There are two main reasons why you would look at using Micro-Frameworks. The first is to give you functionality which your main framework does not provide. Here you would use it in addition to your main framework. The second is if you feel that the cost on performance of using a large library, which provides a range of functionality, is too high for the benefits it gives you. Perhaps you only require a small subset of the power it provides. With the performance of websites being an important factor in retaining customers it’s natural that developers are looking for ways to reduce the amount of code loading to improve page load times. In this case a micro framework or combination of micro frameworks to create a custom framework might prove the best solution.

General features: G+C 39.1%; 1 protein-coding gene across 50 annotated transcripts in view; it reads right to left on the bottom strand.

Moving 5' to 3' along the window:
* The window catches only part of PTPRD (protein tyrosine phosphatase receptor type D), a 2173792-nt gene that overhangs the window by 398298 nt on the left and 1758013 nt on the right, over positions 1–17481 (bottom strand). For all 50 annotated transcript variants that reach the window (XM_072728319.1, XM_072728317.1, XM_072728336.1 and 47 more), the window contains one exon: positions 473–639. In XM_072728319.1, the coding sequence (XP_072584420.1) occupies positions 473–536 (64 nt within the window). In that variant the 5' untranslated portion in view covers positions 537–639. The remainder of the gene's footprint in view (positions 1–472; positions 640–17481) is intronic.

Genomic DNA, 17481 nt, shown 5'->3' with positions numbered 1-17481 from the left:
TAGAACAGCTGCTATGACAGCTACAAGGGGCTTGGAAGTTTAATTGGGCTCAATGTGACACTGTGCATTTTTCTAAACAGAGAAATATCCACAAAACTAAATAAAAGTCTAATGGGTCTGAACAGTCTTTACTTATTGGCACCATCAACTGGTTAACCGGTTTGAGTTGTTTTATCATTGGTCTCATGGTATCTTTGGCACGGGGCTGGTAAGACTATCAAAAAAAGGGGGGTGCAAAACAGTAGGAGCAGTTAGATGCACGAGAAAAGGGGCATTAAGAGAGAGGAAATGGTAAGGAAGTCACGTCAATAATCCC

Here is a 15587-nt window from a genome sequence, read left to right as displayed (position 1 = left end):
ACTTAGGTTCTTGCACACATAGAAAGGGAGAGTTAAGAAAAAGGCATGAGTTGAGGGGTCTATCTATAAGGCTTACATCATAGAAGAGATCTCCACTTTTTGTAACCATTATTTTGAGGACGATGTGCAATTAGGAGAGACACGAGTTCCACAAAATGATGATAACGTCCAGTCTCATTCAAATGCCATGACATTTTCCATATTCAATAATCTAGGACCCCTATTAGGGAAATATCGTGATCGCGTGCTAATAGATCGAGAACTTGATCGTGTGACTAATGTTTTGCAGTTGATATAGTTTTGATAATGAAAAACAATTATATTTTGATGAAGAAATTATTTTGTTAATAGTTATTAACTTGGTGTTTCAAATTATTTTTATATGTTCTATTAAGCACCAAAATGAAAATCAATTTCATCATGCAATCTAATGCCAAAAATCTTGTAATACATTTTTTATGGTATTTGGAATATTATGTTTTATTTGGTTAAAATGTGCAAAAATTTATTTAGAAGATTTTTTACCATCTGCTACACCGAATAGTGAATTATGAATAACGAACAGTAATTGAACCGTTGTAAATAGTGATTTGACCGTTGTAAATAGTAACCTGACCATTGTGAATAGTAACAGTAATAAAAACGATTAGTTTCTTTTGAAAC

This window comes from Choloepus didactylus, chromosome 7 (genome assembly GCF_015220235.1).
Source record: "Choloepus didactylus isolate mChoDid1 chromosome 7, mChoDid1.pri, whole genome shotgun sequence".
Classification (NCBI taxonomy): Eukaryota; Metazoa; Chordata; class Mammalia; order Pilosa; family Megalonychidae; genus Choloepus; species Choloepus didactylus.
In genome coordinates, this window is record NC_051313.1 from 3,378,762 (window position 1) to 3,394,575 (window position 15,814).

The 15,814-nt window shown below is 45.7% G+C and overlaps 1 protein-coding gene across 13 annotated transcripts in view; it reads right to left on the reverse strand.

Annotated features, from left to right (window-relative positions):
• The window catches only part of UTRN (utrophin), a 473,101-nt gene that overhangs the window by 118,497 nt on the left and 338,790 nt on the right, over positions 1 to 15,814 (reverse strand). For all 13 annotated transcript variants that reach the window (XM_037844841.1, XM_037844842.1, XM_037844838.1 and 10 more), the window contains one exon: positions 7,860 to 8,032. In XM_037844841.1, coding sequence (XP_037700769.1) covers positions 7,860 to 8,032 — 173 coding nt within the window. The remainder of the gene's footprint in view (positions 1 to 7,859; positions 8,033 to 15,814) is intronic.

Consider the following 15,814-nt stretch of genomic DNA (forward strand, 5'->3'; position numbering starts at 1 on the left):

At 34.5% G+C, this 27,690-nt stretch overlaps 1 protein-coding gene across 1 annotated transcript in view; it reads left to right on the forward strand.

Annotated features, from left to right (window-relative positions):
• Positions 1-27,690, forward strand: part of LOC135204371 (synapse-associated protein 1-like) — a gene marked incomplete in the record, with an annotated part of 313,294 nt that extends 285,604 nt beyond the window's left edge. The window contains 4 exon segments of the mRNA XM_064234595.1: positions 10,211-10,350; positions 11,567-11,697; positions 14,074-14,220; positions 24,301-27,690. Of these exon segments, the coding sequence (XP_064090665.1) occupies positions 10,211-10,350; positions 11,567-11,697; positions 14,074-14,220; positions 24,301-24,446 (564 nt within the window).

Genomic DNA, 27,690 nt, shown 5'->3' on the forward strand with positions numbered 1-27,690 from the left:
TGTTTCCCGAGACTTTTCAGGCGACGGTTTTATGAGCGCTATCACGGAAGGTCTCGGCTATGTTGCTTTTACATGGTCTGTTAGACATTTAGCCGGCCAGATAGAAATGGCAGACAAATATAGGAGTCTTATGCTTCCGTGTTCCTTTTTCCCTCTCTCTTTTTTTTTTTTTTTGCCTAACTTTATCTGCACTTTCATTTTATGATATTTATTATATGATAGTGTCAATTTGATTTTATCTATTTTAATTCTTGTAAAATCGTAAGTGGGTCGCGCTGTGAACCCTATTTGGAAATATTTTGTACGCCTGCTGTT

When selecting a Micro-Framework for either reason a developer must remember to consider all of the factors they would normally look at when selecting a framework. These include:
- The number of people working on the framework. Typically you want a number of people to be developing it to increase the chance of the framework continuing to develop and mature.
- The stability/level of testing. This is especially important in a corporate project. You need to have confidence that each release is well tested and won’t introduce bugs into your application.
- Cross Browser support. You need to have confidence your site will behave/appear correctly across browsers.
- How active the community is behind it. This can impact on the longevity of a framework, the level of documentation and support.
- Placing the references to your scripts at the bottom of the page.